Sunday , November 28 2021

Privacy isn’t dead, it’s just getting started

Your startup isn’t ready for Europe’s privacy shake-up — but here’s how it can be

For decades, people have proclaimed the now-common refrain that “privacy is dead.” I often think back to Scott McNealy, then CEO at Sun Microsystems, claiming in 1999 that “you have zero privacy anyway… get over it.”

I wouldn’t go as far as saying that leaders at startups hold such a strong disregard for privacy, but I do find many taking the stance that the world’s strictest data privacy laws don’t apply to them. If you fall into this category, you ought to know that privacy isn’t dead, and a new era of privacy is being quietly ushered in across Europe.

Earlier this year the European Commission (EC) issued its long-awaited update to ‘Standard Contractual Clauses’ (SCCs), which represents the most frequently used mechanism to transfer your customers’ personal data out of the EU, including to the US.

If you’re a business that operates in or with Europe, these new updates – and the constantly shifting privacy landscape more generally – matter. If followed incorrectly or not taken seriously at all, it can be extremely costly. 

So, let’s look at some of these new privacy updates in more detail and I’ll then share some lessons I learned while working on privacy issues at a startup that processes vast amounts of user data.

A new era of privacy, and the fine print you probably missed

The question of where your data exists and who has access to it is becoming one of the most complex and significant questions in startup land.

On the one hand, the booming SaaS startup ecosystem means that we are now more reliant than ever on the cloud, where servers often reside abroad. On the other, there are ever-changing regional data rights as different jurisdictions embrace data sovereignty and privacy rights for users.

This friction has now made its way to the courts, and just last year the EU issued a ruling(dubbed ‘Schrems II’) that invalidated the ‘Privacy Shield,’ or the mechanism that was being used to get data out of Europe and into American data centers for processing. Then came the update to the SSCs. 

The basic premise of this update was to bring in new SCCs to govern the transfer of personal data from the EU to third countries, designed to better protect Europeans from mass surveillance, specifically a concern with regard to the US.

If you’re operating in or doing business with European residents, international data flows are probably an essential part of your business in an increasingly digital global economy. You might not even be aware that your digital product relies on microservices from a partner that sees user data processed in a third country.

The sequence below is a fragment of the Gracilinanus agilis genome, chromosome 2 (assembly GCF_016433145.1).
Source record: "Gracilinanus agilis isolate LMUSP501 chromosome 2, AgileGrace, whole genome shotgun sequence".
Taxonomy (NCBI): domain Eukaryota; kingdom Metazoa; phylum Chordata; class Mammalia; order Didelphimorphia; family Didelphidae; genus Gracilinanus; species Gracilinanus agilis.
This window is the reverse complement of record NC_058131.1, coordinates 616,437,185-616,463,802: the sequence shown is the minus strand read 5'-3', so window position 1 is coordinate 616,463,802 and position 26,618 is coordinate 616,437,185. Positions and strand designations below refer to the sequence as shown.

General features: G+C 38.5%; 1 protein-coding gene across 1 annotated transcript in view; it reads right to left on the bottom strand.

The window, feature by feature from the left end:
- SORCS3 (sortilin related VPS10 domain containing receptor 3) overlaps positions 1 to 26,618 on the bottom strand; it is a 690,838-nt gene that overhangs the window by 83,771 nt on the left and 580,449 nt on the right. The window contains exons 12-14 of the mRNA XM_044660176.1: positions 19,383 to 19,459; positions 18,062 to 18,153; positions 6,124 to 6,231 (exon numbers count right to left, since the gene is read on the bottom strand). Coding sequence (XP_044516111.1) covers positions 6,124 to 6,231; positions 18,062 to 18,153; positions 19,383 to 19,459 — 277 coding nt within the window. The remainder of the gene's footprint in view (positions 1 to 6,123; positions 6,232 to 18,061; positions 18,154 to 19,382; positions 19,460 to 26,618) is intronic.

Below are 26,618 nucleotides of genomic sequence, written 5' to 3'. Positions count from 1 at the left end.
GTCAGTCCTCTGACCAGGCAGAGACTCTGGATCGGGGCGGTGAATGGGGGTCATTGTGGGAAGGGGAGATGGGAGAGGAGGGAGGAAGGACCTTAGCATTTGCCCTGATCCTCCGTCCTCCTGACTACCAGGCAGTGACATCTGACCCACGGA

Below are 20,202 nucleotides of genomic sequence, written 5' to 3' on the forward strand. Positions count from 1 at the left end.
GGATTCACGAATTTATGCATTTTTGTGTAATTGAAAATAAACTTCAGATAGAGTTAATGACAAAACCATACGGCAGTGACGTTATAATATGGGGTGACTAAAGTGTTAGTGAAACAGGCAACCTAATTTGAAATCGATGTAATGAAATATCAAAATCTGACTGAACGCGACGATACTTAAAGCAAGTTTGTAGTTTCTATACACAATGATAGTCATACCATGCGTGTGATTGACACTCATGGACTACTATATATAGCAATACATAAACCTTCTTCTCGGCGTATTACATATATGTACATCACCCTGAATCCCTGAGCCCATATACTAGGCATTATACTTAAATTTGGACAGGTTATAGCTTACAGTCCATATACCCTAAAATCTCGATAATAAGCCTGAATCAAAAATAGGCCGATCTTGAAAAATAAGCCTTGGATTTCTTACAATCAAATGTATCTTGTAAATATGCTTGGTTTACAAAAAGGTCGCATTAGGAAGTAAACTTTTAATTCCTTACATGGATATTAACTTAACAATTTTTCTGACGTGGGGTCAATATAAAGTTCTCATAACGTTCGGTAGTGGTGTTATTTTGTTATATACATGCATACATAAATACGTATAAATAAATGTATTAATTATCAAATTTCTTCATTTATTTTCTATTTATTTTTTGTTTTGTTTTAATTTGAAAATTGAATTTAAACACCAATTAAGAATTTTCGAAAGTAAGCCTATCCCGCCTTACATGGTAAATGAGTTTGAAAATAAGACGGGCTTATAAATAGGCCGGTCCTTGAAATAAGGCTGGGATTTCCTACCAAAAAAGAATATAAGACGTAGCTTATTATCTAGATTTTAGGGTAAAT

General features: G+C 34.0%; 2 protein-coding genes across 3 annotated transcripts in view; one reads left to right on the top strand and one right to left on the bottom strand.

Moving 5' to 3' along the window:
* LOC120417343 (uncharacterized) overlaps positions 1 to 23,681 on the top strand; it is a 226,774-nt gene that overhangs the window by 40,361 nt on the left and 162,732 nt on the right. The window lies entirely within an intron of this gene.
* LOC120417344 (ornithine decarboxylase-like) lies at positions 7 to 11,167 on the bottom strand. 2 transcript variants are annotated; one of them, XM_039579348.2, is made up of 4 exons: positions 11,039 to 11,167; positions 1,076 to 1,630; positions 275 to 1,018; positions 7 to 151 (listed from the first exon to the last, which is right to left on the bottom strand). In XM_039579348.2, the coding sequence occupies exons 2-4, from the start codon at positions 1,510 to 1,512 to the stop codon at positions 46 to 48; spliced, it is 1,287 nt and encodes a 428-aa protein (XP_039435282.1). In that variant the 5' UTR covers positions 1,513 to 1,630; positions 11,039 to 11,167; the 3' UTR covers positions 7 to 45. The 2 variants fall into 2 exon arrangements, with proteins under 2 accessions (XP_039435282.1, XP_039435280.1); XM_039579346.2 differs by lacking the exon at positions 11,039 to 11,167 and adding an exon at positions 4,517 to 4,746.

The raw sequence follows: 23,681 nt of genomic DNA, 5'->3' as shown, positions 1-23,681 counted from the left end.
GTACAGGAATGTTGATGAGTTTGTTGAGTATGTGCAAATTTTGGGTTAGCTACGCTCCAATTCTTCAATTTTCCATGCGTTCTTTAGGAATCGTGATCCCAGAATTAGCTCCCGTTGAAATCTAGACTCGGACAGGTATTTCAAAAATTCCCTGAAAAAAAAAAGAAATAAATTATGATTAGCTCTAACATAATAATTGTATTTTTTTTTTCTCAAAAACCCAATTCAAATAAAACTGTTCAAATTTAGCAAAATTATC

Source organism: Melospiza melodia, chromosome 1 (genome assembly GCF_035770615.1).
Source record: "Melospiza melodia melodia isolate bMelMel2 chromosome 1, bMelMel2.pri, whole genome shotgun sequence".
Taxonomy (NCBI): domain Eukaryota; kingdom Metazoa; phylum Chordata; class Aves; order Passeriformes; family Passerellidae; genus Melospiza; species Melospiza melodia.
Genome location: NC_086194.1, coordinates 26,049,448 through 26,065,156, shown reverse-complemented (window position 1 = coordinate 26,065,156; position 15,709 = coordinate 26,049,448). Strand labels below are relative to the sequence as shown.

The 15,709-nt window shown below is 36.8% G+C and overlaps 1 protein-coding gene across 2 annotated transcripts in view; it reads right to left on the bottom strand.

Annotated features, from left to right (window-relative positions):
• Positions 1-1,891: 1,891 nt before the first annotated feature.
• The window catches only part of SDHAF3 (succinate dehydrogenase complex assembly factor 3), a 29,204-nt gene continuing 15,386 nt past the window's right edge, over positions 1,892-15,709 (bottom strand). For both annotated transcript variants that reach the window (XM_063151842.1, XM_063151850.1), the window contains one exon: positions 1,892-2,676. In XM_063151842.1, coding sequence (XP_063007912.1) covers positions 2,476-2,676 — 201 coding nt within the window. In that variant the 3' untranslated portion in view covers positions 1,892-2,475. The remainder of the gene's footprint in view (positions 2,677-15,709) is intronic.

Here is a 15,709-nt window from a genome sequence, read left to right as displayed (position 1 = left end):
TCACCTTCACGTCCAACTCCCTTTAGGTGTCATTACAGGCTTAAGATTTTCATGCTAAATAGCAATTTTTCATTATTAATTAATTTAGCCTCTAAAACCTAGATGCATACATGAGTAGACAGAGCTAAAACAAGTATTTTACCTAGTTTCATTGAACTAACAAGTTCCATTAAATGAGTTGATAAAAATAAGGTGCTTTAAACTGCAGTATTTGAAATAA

Let’s take for example our product at Mixpanel. We provide SaaS-based product analytics technology, which by its nature, tracks user behavior within apps so product experts can improve the user experience. 

If you use our product, until recently you’d have been sending data to us that was processed in the US, perhaps without fully realizing the implications. We’ve now got full EU data residency to overcome this issue, but we’re very much in the minority.

And this should be the number one issue concerning startups. Has our surface area for liability and risk just been hugely expanded? If I put this in simpler terms: you’re a fintech that has contracts with seven companies providing services via APIs. Those seven companies also contract with a further 10 companies each, which now means your risk surface has expanded from seven companies to 70.

So, what can busy startups do to reduce their risk and ensure they’re delivering on privacy obligations for the people that use their services? 

In my view, there are three golden rules that can help a startup navigate this complexity.

  1. Locate user data in Europe whenever possible: Depending on your infrastructure and ability to invest, you’ll need to form a judgment as to whether you can ensure your user’s data is stored and processed exclusively in Europe. 
  2. Always maintain a ‘data map’: It is vital to take an “audit” of the microservices and ancillary support services that underpin your main products. In doing so, you can better understand that data ecosystem and your risk surface across third-party suppliers.
  3. Seek European legal entities as partners: It’s possible authorities in the US could access data that was in the Netherlands, but was operated by a US-based company. The contracting party matters, so it’s important to partner with legal entities across different regional operations based in the EU. 

There’s simply no avoiding this issue in the long term. People increasingly care about data privacy and with the changes to the SCCs the EU has further signaled the importance it attaches to data residency. With local regulators soon to release their guidance and interpretation within member states, now is the time to act. 

The movement for improved privacy isn’t dead, it’s just getting started.  

This Article was first published on thenextweb.com

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